"In total the Tribunal considered 21 cases of transnational companies from 12 sectors (mining, oil, the logging and pharmaceutical industries, telecommunications, agro-foods, the iron and steel industry, electricity, water, agro-chemicals, banking and financial instruments, and genetically modified seeds) operating in Latin American countries. These companies seem to behave according to similar patterns and conducts that have a significantly negative impact, particularly in areas such as:
- Labour relations: through the casualisation and exploitation of labour, the criminalization of social protest, characterised by violent repression that has reached the extreme of causing numerous violations of the individual's right to life and liberty, as well as criminal charges ranging from crimes of association to terrorism. The persecution of trades unions with unjust mass dismissals was made particularly evident in the case of the agro-foods company CAMPOSOL, through actions that constitute regular practice, including the mass dismissal in December 2007 of 385 workers, 80 per cent of whom were unionised.
- The Environment: particularly, although not exclusively, the mining and oil industries, that continue to contaminate water supplies, and cause soil degradation, deforestation and in some cases even desertification, with an enormous and irreversible impact on biodiversity in many of the regions in which they operate. An emblematic case is that of the Mining Company MAJAZ, which, if it continues to expand, would affect the Amazon Basin. Many cases have also dramatically documented the impact of environmental crimes on food security, access to water, and forced displacement from living spaces. Here we must cite THYSSEN KRUPP, paradigm of the model of investment that pollutes and excludes, made possible thanks to the indifference and absence of the Brazilian State.
- Transgenic seeds: the case of SYNGENTA, presented to the PPT by Via Campesina and Terra de Direitos, clearly documents how the 'old' mechanisms of massive contamination, violent repression by paramilitary forces, the assassination of workers, and the absence and even complicity of the State, and the criminalization of opponents, remain unchanged in the mechanisms that are presented as the 'future'.
- People's health: the PPT has received convincing evidence of direct damage caused by contamination of aquifers and poisoning by insecticides. Two cases are particularly exemplary: a) the poisoning of 44 children from the Tauccamarca community by the German company BAYER's Paration, and the resulting deaths of 24 indigenous children; b) the poisoning caused by the pesticide Nemagon, widely distributed by the SHELL OIL COMPANY, in open violation of market regulations, particularly in Honduras and Nicaragua, with dramatic consequences including illness and deaths (which are yet to be adequately recognised, at least in terms of financial compensation). The Tribunal also received accusations against ROCHE for their corporate conduct in Brazil. Witnesses denounced the violation of citizens' rights to health and access to generic pharmaceuticals resulting from the application of intellectual property rights by transnationals. They also highlighted how the conduct of ROCHE is attacking (using judicial actions, among others) the sustainability of the programme for universal access to medical treatment in Brazil and the rights recognised in the country's federal Constitution.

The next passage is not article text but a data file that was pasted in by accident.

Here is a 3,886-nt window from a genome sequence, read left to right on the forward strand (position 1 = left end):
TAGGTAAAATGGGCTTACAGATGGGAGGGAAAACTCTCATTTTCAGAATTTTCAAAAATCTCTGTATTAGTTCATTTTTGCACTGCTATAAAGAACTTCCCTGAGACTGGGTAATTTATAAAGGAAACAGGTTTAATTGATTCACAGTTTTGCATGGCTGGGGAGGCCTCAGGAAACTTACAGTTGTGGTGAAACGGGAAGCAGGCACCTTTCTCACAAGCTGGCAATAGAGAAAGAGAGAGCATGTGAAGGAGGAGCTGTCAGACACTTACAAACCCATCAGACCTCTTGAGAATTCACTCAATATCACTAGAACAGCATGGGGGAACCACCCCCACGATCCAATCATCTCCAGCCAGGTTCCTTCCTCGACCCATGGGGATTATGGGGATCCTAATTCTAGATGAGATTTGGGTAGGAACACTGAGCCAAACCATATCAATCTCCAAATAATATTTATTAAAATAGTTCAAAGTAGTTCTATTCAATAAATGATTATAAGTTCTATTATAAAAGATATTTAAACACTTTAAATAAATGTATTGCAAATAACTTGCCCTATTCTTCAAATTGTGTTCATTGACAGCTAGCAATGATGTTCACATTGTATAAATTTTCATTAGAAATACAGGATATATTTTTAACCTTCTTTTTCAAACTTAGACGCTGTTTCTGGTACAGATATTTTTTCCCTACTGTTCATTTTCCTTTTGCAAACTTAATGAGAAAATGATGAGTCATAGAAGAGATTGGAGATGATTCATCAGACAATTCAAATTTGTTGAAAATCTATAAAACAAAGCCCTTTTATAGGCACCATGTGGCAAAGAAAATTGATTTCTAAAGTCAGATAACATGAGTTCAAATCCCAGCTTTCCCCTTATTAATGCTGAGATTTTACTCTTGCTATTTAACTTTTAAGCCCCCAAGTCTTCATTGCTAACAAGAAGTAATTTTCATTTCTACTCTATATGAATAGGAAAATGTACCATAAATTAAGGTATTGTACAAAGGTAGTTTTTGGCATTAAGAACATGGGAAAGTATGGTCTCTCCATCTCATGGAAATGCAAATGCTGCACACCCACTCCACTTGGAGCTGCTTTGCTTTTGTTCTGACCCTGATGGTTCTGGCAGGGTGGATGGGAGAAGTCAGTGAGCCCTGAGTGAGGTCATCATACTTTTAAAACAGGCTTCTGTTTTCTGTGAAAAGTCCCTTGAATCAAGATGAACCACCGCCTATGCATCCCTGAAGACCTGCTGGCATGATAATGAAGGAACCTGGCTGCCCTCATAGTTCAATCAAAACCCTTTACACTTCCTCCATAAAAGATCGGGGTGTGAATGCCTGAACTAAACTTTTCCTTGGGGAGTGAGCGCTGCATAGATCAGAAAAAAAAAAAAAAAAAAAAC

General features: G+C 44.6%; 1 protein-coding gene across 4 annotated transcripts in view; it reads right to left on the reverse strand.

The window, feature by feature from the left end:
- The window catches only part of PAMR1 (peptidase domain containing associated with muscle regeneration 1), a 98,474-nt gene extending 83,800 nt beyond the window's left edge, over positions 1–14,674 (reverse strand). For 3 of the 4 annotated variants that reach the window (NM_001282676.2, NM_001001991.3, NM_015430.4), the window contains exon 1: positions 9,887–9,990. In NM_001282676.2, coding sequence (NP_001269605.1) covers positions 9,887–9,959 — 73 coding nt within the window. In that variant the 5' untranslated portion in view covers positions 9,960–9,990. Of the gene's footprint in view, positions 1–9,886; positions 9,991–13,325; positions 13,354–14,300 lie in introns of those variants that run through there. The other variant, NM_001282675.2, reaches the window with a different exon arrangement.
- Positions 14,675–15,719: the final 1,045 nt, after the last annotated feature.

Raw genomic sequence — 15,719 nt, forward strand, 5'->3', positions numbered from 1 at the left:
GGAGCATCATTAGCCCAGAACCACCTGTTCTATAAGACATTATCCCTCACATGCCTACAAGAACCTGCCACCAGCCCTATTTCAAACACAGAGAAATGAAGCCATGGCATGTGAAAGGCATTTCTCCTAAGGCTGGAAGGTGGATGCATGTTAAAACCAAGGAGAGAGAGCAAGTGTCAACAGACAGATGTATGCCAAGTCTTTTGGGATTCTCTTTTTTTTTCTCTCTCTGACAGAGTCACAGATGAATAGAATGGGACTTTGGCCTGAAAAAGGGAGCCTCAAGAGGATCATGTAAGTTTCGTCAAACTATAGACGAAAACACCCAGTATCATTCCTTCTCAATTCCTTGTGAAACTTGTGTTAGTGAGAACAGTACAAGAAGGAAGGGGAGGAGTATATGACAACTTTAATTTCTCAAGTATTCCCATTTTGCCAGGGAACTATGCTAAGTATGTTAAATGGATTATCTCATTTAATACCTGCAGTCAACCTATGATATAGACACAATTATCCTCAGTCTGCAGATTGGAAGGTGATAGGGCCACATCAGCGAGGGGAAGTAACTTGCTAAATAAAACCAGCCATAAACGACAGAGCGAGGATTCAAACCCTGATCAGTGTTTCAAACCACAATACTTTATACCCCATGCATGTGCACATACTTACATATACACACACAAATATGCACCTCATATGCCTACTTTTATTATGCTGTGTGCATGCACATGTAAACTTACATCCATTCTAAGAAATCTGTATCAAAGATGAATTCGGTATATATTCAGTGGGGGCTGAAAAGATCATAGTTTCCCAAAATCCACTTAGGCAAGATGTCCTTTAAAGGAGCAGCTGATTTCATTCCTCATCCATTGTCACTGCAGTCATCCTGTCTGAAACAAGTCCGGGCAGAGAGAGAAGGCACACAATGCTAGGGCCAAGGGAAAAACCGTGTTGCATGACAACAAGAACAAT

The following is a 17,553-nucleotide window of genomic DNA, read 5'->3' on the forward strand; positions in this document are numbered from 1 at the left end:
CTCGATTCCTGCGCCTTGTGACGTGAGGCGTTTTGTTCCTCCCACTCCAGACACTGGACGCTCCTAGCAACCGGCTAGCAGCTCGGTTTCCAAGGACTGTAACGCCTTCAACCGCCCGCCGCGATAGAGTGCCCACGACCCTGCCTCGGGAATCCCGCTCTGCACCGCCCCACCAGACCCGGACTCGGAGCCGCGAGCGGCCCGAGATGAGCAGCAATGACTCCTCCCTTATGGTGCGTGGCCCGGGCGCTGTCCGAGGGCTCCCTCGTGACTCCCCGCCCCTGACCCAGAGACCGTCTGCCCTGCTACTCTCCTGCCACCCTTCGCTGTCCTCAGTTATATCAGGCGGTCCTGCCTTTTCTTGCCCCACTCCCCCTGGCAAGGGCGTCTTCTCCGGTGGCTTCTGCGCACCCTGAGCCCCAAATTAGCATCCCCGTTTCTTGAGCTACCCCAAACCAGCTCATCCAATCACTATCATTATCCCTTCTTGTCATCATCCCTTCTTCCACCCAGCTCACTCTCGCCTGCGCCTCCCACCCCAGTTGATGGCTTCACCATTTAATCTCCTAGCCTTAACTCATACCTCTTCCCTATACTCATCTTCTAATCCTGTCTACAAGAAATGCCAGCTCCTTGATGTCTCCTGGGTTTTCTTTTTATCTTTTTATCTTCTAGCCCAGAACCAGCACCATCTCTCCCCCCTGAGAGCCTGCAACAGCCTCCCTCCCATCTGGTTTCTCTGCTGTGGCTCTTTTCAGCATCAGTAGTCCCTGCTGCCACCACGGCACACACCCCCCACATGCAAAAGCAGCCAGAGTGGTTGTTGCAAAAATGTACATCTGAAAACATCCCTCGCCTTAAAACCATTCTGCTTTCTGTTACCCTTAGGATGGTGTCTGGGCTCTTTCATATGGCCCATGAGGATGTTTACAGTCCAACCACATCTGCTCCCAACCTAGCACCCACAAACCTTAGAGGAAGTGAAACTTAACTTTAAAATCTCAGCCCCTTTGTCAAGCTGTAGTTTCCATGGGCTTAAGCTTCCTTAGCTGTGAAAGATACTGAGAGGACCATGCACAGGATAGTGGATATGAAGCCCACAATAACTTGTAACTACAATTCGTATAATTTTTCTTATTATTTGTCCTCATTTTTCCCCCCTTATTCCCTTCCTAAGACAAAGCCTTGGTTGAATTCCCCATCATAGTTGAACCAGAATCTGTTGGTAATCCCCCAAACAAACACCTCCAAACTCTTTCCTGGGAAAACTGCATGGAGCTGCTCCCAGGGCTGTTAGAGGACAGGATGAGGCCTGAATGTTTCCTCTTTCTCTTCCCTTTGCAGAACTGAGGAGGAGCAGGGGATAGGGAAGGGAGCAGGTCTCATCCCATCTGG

- Corruption, which has become an almost common mode of operation in all these processes, in which the different actors are implicated through the granting of concessions to explore and exploit, and the privatisations imposed as a requirement of agreements with other countries or by the international financial organisms. Particularly clear examples can be found in the cases of UNIÓN FENOSA, in their process of privatization of energy distribution in Nicaragua, and of the Swedish construction company SKANSKA, accused of being involved in acts of corruption and the payment of surcharges in Peru, in the plan to widen the Camisea Gas Pipeline.
- The Financial System: the general mechanisms and specific cases relating to this sector, which has an increasingly significant impact on the global economic situation, have been documented through the analysis of three cases, of which one in particular (that of HSBC) has given the PPT a clear view of the complexity of the conflicts of interests between private and public actors, individuals and collectives, that have been present over long periods in the history of a country such as Peru. It is clear that processes of this kind affect democracy and the sovereignty of States: those responsible for government become the accomplices of the private actors, be they national or international, and in this way, they tacitly renounce their duty to apply the internal legislation that ought to protect their inhabitants. When the opposite is the case, and national governments decide to demand their own economic sovereignty and public control of strategic sectors, the transnational companies have other options ways to protect their own interests. "